, Volume 40, Issue 7, pp 529-539
Date: 15 Aug 2005

The assessment of need for mental health services

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The field of psychiatric epidemiology has yielded several large and important studies of the prevalence of psychiatric disorders. These surveys have been enhanced by the inclusion of methodologies that reflect the needs for care of the population in question. Clinical studies of psychiatric disorders and unmet needs have focussed on identifying needs and correlating them with service evaluation and satisfaction measures. The association between prevalence, service use and unmet need requires review in order to establish whether there are trends and consistent findings.


Peer-reviewed studies involving the assessment of need up to the present were included. These were of two broad groups: population-based studies and clinical studies. Studies based on outcome measures, review articles, and child psychiatry, old age, and intellectual disability samples were excluded. We conducted a search of MEDLINE and PSYCHINFO using the key words, “mental health needs”,“assessment of need”, and “needs assessment”. In addition, we hand-searched key journals and sought personal communication with researchers in the field.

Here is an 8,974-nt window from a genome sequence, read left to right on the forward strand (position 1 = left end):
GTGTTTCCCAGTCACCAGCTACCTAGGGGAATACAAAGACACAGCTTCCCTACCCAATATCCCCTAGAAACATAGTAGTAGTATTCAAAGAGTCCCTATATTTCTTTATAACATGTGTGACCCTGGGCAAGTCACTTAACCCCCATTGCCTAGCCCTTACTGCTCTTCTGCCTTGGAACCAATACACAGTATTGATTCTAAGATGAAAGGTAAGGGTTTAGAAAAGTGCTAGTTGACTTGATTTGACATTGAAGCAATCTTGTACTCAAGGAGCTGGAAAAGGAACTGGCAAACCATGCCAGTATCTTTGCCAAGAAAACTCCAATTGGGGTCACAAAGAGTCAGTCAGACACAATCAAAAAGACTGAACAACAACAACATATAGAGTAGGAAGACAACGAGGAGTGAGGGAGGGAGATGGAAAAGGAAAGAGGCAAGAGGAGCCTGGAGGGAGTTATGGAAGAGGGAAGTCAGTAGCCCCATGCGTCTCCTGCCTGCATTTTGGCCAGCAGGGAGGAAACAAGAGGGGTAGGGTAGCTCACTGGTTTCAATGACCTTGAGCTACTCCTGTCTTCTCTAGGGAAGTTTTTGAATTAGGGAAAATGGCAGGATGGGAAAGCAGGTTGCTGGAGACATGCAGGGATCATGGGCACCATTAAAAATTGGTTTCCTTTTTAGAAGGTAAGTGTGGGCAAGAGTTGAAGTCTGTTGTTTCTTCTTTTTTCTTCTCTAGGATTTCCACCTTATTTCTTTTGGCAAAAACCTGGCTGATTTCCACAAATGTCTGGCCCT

A total of 14 population studies and 19 clinical studies were retrieved. The percentage of the general population who reported at least one need for care ranged from 9.5% to 13.8%. The numbers of needs in psychiatric patients ranged from 3.3 to 8.6. Correlates of unmet need include: unemployment, single status, low quality of life and high disability scores, and the presence of certain psychiatric diagnoses, such as affective psychosis and personality disorders. Higher rates of met need and service satisfaction are correlated with a longer duration of service contact.


The assessment of need to date has been established either by service use data to make inferences about unmet need, by asking limited guided questions about needs, or by using established needs assessment instruments. The high prevalence of psychiatric disorders and the weak correlation between disorder and unmet need require a combined approach towards service development.